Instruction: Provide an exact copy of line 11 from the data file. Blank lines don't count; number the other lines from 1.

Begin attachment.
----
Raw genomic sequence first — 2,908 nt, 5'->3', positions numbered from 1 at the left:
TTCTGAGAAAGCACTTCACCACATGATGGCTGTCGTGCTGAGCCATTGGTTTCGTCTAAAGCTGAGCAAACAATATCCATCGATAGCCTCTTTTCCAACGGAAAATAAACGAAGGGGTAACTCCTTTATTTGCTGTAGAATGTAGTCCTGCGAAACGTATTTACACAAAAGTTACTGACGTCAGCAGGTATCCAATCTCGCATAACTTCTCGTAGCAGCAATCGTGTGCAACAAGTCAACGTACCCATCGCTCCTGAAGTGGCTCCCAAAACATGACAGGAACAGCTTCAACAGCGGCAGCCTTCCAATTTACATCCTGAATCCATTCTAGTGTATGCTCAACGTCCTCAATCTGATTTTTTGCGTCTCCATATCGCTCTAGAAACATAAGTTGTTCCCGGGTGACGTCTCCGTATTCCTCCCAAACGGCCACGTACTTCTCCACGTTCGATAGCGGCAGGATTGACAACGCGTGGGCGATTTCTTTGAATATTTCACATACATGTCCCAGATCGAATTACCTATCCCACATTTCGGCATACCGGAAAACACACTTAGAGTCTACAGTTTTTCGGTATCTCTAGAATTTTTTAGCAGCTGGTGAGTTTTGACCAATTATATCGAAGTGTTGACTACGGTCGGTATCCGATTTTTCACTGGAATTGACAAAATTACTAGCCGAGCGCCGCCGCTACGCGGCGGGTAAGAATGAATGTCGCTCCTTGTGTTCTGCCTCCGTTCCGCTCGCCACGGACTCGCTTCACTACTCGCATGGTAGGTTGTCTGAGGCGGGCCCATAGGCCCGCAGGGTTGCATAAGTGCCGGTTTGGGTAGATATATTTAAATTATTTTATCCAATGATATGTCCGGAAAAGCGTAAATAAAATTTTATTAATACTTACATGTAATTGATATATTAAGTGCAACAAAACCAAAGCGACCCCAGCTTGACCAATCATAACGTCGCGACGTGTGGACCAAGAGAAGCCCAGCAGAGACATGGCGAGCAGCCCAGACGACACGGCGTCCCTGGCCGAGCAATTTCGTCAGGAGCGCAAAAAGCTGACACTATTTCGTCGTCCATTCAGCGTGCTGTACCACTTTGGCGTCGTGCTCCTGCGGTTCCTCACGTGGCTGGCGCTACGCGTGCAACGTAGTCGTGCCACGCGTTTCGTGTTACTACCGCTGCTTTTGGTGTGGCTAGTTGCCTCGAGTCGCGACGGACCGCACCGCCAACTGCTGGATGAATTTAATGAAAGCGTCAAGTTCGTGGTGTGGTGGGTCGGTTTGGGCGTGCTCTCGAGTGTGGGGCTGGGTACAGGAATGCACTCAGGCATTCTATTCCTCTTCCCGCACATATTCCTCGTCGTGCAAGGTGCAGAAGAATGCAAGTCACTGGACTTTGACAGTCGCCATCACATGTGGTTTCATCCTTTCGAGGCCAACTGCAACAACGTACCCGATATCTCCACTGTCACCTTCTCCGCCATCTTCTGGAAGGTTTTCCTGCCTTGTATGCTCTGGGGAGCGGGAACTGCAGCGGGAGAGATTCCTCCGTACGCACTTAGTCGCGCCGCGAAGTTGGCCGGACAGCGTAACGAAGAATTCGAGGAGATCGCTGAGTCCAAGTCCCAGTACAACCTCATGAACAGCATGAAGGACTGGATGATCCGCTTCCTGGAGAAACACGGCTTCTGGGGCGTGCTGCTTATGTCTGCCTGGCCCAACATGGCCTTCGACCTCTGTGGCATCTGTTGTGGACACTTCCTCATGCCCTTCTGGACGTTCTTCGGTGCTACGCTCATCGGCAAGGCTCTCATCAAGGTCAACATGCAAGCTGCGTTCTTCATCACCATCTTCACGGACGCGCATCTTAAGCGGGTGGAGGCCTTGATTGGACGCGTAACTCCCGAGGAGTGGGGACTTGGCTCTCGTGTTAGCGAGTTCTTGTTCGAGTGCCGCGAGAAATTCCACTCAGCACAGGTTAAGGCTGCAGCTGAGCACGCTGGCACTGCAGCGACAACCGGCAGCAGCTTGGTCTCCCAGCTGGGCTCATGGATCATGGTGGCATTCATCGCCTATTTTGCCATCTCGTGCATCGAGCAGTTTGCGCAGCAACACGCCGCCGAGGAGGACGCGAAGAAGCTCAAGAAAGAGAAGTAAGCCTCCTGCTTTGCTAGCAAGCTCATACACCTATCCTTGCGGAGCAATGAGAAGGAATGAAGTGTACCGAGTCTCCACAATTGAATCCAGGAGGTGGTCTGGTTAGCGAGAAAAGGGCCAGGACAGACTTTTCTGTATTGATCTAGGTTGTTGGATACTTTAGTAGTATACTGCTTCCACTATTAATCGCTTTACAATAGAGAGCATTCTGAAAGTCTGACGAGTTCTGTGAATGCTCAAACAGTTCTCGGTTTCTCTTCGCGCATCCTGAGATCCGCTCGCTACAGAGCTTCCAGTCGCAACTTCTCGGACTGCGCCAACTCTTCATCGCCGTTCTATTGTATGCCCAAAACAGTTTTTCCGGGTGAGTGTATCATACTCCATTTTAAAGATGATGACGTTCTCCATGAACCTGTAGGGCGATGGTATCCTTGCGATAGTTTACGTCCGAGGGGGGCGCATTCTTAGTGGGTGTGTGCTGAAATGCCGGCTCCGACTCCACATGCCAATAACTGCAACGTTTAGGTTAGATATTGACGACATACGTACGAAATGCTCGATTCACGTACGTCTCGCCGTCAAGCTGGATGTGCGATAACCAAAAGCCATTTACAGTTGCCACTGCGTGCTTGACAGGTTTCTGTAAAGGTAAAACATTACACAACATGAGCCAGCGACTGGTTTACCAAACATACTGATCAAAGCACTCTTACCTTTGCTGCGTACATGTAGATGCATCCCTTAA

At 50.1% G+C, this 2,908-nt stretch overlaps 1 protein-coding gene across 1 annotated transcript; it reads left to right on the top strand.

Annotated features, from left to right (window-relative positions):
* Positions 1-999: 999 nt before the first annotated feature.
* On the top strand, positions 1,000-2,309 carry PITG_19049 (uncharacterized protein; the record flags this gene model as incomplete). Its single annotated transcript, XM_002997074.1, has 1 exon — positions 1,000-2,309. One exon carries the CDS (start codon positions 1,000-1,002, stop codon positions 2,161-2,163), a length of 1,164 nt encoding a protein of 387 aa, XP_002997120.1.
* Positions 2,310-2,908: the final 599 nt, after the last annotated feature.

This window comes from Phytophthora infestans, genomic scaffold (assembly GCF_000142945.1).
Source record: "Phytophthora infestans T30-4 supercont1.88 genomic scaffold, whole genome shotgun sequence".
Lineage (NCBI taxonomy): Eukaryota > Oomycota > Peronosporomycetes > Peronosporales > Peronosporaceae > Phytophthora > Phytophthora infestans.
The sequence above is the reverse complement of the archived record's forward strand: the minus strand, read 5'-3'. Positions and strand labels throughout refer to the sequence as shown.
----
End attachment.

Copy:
The sequence above is the reverse complement of the archived record's forward strand: the minus strand, read 5'-3'. Positions and strand labels throughout refer to the sequence as shown.